Tuesday's headlines have been dominated by news of Czech police intensifying their investigation into the business activities of Czech media magnate Vladimir Zelezny. On Monday police charged Mr Zelezny's personal lawyer and close associate Ales Rozehnal with fraud, for his role in Zelezny's business transactions. MLADA FRONTA DNES writes that Mr Zelezny has been using the lawyer as a front in businesses where he no longer has direct influence. In a worst case scenario, the paper writes, Mr Zelezny is prepared to use his lawyer as a fall guy.
Mr Zelezny, the general director of TV NOVA, has been embroiled in a complicated legal battle with American investors CME since 1999, and was ordered by an international arbitration court in September to pay almost a billion Czech Crowns, or 23 million USD, in damages to the American company. Mr Rozehnal is charged for his role in the allocation of 1 billion Czech Crowns to a firm in Lichtenstein at a time when Zelezny was supposed to make good on his debts; Zelezny was already charged by a court in April.
Above all MLADA FRONTA DNES charges that Czech investigators are making a comedy of their questioning of Mr Rozehnal, with an embargo on information and secret manoevering that the newspaper says would be more worthy of police action against Osama Bin Laden. The daily sees the crux of the problem in the fact that until now it has been difficult for investigators to find anything on Mr Zelezny that would stick strongly enough to get him and his associates before a court. A court which would decide once and for all whether Mr Zelezny is just a very capable businessman, or nothing more than a criminal.
In other news LIDOVE NOVINY takes notice of a Prague district court's verdict pronouncing publisher Michal Zitko guilty of spreading hate propaganda in support of fascism. Mr Zitko published Adolf Hitler's Mein Kampf two years ago, neglecting to include critical commentary that would have condemned the work of Nazi propaganda in a greater moral context.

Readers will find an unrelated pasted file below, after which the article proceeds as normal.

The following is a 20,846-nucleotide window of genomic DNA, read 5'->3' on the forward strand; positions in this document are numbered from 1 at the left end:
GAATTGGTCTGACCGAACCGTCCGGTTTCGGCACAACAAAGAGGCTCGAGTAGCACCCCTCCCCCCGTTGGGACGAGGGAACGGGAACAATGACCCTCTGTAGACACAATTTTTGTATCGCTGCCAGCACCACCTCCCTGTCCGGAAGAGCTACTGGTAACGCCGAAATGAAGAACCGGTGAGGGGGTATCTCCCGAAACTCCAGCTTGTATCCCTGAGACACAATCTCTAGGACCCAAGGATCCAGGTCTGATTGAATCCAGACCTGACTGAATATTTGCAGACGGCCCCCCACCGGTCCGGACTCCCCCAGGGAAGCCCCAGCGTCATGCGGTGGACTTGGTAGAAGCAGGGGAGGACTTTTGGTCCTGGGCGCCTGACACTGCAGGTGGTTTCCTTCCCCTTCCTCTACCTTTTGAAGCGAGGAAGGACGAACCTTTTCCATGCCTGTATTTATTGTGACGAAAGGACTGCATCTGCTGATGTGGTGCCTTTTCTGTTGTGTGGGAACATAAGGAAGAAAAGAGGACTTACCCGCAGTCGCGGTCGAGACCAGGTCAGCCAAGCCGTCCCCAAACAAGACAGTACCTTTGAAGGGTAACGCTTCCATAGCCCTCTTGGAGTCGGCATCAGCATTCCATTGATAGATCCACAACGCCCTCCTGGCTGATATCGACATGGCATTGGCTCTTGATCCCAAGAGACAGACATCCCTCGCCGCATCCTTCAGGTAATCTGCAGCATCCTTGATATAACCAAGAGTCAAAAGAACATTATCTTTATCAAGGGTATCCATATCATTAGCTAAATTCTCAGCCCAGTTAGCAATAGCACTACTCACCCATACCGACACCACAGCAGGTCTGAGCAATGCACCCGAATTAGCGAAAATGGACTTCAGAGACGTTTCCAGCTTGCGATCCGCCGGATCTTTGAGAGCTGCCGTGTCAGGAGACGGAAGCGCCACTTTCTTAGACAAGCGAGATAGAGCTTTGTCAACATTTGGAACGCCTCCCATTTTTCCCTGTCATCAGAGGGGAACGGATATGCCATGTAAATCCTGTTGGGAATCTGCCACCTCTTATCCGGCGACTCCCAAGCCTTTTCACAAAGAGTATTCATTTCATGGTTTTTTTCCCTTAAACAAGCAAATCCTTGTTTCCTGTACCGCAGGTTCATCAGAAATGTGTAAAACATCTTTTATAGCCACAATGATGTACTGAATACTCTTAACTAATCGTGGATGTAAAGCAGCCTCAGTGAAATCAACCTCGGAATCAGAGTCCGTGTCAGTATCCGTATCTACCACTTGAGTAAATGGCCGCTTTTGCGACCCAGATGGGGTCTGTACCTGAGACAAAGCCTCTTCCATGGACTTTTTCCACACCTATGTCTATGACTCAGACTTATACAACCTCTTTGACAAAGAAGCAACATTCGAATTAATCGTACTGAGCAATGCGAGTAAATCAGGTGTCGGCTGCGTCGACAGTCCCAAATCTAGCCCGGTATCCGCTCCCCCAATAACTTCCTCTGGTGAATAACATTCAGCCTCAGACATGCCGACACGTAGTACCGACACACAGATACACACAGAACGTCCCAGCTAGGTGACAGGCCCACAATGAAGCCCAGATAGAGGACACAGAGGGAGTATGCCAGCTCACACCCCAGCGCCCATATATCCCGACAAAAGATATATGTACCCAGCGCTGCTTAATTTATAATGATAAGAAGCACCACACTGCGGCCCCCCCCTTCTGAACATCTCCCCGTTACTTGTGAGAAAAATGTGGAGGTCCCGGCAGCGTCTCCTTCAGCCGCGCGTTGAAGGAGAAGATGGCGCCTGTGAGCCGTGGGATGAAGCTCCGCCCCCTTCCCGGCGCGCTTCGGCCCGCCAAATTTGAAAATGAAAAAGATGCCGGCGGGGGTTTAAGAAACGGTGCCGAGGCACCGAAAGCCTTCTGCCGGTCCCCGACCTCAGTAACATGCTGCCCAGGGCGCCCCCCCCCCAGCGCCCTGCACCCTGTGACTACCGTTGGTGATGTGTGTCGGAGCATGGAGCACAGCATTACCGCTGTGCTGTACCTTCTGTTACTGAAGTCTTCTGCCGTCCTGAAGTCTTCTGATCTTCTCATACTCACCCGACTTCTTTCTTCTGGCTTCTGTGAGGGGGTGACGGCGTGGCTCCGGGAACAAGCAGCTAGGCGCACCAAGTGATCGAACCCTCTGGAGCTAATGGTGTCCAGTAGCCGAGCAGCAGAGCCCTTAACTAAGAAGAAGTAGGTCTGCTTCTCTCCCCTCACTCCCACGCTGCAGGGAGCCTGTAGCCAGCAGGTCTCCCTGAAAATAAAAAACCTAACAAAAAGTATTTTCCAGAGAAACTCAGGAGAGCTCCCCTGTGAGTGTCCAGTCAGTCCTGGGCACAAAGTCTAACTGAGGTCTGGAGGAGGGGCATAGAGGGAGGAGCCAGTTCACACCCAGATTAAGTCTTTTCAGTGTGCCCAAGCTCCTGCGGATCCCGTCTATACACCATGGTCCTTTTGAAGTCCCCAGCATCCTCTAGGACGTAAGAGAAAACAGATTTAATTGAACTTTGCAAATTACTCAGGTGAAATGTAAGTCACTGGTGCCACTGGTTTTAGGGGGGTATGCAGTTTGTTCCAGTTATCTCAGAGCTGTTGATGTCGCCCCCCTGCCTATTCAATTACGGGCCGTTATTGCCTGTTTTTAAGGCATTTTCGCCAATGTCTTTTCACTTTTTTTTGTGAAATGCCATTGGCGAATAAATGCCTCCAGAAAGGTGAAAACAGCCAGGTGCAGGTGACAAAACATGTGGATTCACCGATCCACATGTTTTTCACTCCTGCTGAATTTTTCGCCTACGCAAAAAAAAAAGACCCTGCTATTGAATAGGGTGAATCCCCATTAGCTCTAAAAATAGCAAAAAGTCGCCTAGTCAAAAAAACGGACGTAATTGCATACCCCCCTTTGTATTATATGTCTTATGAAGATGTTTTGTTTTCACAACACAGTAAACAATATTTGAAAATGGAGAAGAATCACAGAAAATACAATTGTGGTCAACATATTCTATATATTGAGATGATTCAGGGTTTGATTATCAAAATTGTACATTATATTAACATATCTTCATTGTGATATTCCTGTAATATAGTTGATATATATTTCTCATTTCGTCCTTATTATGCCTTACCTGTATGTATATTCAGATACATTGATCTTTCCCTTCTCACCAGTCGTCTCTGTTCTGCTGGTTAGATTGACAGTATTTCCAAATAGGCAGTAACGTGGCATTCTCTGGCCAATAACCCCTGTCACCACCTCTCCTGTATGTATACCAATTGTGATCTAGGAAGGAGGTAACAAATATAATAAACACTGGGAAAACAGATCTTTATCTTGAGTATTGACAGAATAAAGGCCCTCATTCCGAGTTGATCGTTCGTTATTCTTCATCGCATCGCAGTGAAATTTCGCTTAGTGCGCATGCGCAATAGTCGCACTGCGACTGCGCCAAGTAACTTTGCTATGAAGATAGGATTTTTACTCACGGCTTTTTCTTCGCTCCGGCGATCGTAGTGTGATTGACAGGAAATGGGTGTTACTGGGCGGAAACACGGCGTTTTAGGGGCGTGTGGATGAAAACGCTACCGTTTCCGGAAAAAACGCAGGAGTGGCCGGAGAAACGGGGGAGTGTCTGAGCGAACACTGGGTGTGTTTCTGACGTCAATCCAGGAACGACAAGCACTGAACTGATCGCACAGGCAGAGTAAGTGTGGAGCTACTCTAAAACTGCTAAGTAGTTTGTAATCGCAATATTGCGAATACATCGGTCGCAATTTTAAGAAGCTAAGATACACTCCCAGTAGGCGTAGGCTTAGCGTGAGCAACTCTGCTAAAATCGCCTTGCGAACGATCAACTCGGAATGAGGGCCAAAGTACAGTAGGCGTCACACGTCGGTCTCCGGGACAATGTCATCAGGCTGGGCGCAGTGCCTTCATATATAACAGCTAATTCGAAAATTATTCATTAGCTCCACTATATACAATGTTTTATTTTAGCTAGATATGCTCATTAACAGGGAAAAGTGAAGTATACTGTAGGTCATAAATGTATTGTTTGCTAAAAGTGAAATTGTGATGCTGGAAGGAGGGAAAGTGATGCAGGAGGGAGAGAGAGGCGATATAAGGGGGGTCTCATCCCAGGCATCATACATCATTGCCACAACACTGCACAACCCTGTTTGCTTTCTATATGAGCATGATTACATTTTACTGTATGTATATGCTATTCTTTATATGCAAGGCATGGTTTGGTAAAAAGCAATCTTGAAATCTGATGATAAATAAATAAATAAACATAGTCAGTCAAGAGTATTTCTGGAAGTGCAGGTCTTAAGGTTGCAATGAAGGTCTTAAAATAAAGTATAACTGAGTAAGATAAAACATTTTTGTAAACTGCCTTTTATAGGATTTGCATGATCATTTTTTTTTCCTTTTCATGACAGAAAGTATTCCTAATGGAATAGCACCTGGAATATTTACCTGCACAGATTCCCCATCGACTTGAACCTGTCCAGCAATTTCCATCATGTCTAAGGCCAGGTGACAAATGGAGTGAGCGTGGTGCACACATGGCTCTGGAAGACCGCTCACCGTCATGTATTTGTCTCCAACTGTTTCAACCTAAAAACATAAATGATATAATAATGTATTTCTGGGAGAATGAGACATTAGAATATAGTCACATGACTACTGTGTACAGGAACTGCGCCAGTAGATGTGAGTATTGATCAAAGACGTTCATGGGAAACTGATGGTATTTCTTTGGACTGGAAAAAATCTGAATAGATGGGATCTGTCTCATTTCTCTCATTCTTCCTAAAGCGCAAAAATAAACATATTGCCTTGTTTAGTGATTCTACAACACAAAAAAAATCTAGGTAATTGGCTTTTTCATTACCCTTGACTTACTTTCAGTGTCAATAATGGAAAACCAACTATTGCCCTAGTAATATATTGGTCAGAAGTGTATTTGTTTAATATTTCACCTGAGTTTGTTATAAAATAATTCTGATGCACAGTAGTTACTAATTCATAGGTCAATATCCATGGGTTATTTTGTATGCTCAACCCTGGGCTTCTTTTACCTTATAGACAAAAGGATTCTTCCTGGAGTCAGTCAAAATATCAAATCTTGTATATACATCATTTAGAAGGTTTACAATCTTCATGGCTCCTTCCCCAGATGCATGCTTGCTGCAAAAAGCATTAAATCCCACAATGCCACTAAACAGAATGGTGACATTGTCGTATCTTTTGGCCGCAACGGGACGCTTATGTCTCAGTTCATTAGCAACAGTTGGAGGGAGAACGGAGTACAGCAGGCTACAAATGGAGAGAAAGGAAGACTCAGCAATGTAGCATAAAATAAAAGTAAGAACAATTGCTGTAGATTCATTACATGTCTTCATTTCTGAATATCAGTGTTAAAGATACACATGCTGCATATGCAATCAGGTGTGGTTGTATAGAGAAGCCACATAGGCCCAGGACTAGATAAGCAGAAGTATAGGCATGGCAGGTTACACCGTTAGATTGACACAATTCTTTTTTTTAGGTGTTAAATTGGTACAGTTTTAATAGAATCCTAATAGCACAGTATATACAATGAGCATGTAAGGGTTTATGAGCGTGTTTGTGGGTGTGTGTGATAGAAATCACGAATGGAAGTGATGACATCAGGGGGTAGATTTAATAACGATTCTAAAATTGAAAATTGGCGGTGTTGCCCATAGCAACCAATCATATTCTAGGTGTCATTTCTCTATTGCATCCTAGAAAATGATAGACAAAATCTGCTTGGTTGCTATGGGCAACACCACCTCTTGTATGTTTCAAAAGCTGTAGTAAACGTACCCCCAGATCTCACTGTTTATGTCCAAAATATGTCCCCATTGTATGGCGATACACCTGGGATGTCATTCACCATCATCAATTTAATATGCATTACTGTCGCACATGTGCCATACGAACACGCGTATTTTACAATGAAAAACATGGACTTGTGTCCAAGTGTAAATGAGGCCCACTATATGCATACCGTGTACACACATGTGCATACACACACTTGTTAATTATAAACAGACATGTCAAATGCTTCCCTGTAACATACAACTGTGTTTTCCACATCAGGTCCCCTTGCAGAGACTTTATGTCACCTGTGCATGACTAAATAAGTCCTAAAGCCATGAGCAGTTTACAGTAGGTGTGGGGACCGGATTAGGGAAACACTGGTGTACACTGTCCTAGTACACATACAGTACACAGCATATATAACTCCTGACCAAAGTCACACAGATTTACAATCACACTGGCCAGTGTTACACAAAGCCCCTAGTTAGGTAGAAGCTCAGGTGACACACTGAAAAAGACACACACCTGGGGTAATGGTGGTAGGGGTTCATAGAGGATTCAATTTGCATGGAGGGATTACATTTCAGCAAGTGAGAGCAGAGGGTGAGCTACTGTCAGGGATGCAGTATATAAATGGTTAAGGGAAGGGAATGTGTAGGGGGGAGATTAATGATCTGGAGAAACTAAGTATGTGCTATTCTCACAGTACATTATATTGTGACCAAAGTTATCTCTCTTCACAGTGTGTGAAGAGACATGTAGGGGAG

Evcn so LIDOVE NOVINY sees the case as unsubstantiated, and argues that Mr Zitko is being used as a highly visible scapegoat and as an easy target for Czech courts to showpiece their role in fighting society's ills.
Meanwhile, the paper writes, skinheads with criminal backgrounds, who openly display the Hitler salute, often go uncharged, and glaring racial attacks against the Czech Republic's Roma population go unpunished. The paper writes, with a large dose of irony, that the kind of censorship displayed by the court's guilty verdict, will pave the way for the persecution of publishers who put out editions of works such as Plato's Republic, with its discriminatory philosophical recommendations of the banning of all poets from the state.
Moving on, PRAVO is making much of Defense Minister Jaroslav Tvrdik's comments Monday on the unreliability of Czech-made L-159 fighter planes ordered by the Czech army. Mr Tvrdik said the planes present more of a danger for their pilots than a threat for potential enemies, criticising the fact that five of the planes have already undergone repairs. In general the planes are displaying multiple design faults.
PRAVO notes that while the official 50 billion Czech Crown price tag is certainly nothing to celebrate, the actual costs of the L-159 project may be even higher. According to PRAVO the cost will probably never be fully tabulated. The daily writes that the finances would have easily been better used in government ministries such as the Ministry of Education, and laments the loss of finances to the detriment of Czech taxpayers. Most of all, PRAVO emphasises that if Defence Minister Tvrdik's criticisms are on the mark, that heads in the army should fall over the L-159 project. However, the daily says, such an outcome is not very likely.
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